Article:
Sortase enzymes belong to a family of transpeptidases found in Gram-positive bacteria. Sortase is responsible for the reaction that anchors surface protein virulence factors to the peptidoglycan cell wall of the bacteria. The compound (Z)-3-(2,5-dimethoxyphenyl)-2-(4-methoxyphenyl) acrylonitrile (DMMA) has previously been reported as a novel sortase inhibitor in vitro, but the in vivo effects of DMMA have not been studied. Here, we evaluated the in vivo effects of DMMA against infection by wild-type and sortase A- and/or sortase B-deficient Staphylococcus aureus in Balb/c mice. With DMMA treatment, survival rates increased and kidney and joint infection rates decreased (p < 0.01) in a dose-dependent manner. The rate of kidney infection was significantly reduced in the mice treated with sortase A knock-out S. aureus (p < 0.01). These results indicate that by acting as a potent inhibitor of sortase A and moderate inhibitor of sortase B, DMMA can decrease kidney and joint infection rates and reduce mortality in mice infected with S. aureus. These findings suggest that DMMA is a promising therapeutic compound against Gram-positive bacteria. © 2010 Elsevier Inc. All rights reserved.
Jo W.S.,Korea Institute of Radiological and Medical Sciences |
Yang K.M.,Korea Institute of Radiological and Medical Sciences |
Choi Y.J.,Korea Institute of Radiological and Medical Sciences |
Jeong C.H.,Natural Products Research Institute |
And 5 more authors.
Molecular and Cellular Toxicology | Year: 2010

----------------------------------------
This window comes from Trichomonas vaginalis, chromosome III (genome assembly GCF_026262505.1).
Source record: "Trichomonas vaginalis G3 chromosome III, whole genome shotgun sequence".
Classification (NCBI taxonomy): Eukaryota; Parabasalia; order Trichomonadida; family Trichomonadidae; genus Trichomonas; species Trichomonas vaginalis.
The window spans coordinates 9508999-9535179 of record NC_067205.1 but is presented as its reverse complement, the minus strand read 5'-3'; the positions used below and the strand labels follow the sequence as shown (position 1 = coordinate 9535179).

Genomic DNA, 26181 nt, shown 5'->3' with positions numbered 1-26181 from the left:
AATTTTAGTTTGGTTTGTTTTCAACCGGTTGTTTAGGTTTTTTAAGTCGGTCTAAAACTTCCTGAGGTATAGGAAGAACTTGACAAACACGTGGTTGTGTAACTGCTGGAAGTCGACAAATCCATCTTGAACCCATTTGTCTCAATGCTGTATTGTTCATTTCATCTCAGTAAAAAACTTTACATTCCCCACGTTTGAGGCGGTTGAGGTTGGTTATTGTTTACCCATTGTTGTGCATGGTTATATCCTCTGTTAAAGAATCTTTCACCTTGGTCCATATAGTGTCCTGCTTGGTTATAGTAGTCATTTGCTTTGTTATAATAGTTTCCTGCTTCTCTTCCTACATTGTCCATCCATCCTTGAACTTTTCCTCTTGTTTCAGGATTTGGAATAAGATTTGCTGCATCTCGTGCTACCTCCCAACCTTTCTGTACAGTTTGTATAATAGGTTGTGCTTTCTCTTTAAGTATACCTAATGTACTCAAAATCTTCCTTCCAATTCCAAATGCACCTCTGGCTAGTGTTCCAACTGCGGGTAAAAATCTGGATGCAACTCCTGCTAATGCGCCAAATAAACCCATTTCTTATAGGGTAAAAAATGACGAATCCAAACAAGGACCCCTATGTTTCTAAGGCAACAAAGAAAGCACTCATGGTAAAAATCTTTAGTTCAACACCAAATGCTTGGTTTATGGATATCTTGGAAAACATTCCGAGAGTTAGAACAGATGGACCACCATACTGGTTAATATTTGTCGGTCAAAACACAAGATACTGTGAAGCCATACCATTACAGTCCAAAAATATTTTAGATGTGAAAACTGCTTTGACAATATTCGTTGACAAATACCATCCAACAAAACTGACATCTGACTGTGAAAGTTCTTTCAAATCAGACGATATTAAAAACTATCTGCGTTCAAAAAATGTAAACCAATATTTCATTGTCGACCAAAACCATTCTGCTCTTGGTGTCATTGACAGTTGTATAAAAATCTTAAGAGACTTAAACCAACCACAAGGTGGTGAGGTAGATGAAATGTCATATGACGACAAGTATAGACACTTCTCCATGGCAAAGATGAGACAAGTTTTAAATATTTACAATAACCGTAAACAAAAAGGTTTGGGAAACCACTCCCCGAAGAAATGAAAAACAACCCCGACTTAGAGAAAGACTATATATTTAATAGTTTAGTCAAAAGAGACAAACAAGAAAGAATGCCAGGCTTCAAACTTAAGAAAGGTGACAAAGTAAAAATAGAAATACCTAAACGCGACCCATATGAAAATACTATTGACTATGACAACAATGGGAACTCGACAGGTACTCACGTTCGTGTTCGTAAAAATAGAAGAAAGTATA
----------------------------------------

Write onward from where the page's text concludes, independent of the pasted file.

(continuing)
Pegmatite is a coarse-grained intrusive igneous rock rich in rare elements such as uranium, tungsten, and tantalum with Ca, K, Mg, Fe, Se, Ge, and Ho. We tested in vitro and in vivo assays for the anti-inflammatory activity of pegmatites. We firstly evaluated the suppressive effects of pegmatite on macrophage cell line RAW 264.7 cells stimulated with proinflammatory stimuli lipopolysaccharide (LPS) to determine nitric oxide (NO) production and TNF-α and IL-6 release. The IC50 values of pegmatite exceeded 5,000 μg/mL. Treatment of RAW 264.7 cells with pegmatite significantly inhibited LPS-stimulated NO production and proinflammatory cytokines such as TNF-α and IL-6 secretion in a dose-dependent manner (P<0.05). In vivo studies were tested with two animal models of arachidonic acid-induced mouse ear edema and an acetic acid-induced increase in capillary permeability. The pegmatite significantly attenuated ear edema induced by arachidonic acid and reduced the acetic acid-induced increase in capillary permeability in mice (P<0.05) when the pegmatite was administered topically (10 mg per ear) for 24 h. Therefore, pegmatite potentially shows an anti-inflammatory activity in the in vitro and in vivo mice and in the development of newer anti-inflammatory agents as mineral materials. © 2010 The Korean Society of Toxicogenomics and Toxicoproteomics and Springer Netherlands.
Zeng X.,Harvard University |
Sigoillot F.,Harvard University |
Gaur S.,Harvard University |
Choi S.,Harvard University |
And 7 more authors.
Cancer Cell | Year: 2010
Microtubule inhibitors are important cancer drugs that induce mitotic arrest by activating the spindle assembly checkpoint (SAC), which, in turn, inhibits the ubiquitin ligase activity of the anaphase-promoting complex (APC). Here, we report a small molecule, tosyl-L-arginine methyl ester (TAME), which binds to the APC and prevents its activation by Cdc20 and Cdh1. A prodrug of TAME arrests cells in metaphase without perturbing the spindle, but nonetheless the arrest is dependent on the SAC. Metaphase arrest induced by a proteasome inhibitor is also SAC dependent, suggesting that APC-dependent proteolysis is required to inactivate the SAC. We propose that mutual antagonism between the APC and the SAC yields a positive feedback loop that amplifies the ability of TAME to induce mitotic arrest. © 2010 Elsevier Inc.